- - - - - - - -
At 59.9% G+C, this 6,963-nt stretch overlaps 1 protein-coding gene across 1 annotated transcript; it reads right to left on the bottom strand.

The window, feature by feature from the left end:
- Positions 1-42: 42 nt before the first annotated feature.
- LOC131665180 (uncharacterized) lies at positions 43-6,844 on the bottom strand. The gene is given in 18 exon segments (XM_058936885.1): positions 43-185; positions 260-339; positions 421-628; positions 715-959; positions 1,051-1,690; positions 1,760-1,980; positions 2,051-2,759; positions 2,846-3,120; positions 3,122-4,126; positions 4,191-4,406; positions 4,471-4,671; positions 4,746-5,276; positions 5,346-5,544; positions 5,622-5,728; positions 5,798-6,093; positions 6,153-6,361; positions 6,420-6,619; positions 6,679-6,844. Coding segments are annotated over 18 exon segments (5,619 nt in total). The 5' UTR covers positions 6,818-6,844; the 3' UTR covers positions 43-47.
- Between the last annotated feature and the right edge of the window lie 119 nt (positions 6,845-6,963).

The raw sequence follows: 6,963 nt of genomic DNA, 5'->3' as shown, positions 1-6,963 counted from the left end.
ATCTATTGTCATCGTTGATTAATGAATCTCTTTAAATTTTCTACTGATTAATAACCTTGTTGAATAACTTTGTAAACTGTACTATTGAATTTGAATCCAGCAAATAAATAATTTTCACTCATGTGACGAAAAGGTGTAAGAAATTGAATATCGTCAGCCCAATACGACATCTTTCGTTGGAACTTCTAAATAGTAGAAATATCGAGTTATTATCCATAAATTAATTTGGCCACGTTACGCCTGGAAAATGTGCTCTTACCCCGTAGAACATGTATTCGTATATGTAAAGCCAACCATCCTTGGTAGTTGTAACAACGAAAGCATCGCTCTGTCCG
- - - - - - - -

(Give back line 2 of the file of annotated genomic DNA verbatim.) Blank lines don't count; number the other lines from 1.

The window, feature by feature from the left end: